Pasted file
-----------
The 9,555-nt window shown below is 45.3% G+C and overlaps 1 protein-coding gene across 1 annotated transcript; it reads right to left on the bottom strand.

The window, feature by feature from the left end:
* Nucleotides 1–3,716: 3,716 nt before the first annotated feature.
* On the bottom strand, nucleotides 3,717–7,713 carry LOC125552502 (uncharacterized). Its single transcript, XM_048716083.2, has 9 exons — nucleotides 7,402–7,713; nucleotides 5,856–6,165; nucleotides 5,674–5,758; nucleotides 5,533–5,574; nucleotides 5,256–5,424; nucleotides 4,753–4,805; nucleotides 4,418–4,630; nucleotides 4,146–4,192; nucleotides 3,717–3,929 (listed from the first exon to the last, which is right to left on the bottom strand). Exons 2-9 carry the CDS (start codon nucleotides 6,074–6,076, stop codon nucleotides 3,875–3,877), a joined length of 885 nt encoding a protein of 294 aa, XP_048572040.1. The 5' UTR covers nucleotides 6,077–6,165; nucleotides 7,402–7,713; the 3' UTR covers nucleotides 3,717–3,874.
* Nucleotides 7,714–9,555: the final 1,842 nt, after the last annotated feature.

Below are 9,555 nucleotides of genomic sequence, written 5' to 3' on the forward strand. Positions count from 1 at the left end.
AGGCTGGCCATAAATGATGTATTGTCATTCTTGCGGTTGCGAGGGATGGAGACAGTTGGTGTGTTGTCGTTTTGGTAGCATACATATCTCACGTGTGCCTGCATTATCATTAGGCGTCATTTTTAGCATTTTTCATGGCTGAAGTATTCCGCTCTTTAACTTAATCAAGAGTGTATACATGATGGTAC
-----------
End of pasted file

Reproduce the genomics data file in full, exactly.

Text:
The 9,555-nt window shown below is 45.3% G+C and overlaps 1 protein-coding gene across 1 annotated transcript; it reads right to left on the bottom strand.

The window, feature by feature from the left end:
* Nucleotides 1–3,716: 3,716 nt before the first annotated feature.
* On the bottom strand, nucleotides 3,717–7,713 carry LOC125552502 (uncharacterized). Its single transcript, XM_048716083.2, has 9 exons — nucleotides 7,402–7,713; nucleotides 5,856–6,165; nucleotides 5,674–5,758; nucleotides 5,533–5,574; nucleotides 5,256–5,424; nucleotides 4,753–4,805; nucleotides 4,418–4,630; nucleotides 4,146–4,192; nucleotides 3,717–3,929 (listed from the first exon to the last, which is right to left on the bottom strand). Exons 2-9 carry the CDS (start codon nucleotides 6,074–6,076, stop codon nucleotides 3,875–3,877), a joined length of 885 nt encoding a protein of 294 aa, XP_048572040.1. The 5' UTR covers nucleotides 6,077–6,165; nucleotides 7,402–7,713; the 3' UTR covers nucleotides 3,717–3,874.
* Nucleotides 7,714–9,555: the final 1,842 nt, after the last annotated feature.

Below are 9,555 nucleotides of genomic sequence, written 5' to 3' on the forward strand. Positions count from 1 at the left end.
AGGCTGGCCATAAATGATGTATTGTCATTCTTGCGGTTGCGAGGGATGGAGACAGTTGGTGTGTTGTCGTTTTGGTAGCATACATATCTCACGTGTGCCTGCATTATCATTAGGCGTCATTTTTAGCATTTTTCATGGCTGAAGTATTCCGCTCTTTAACTTAATCAAGAGTGTATACATGATGGTAC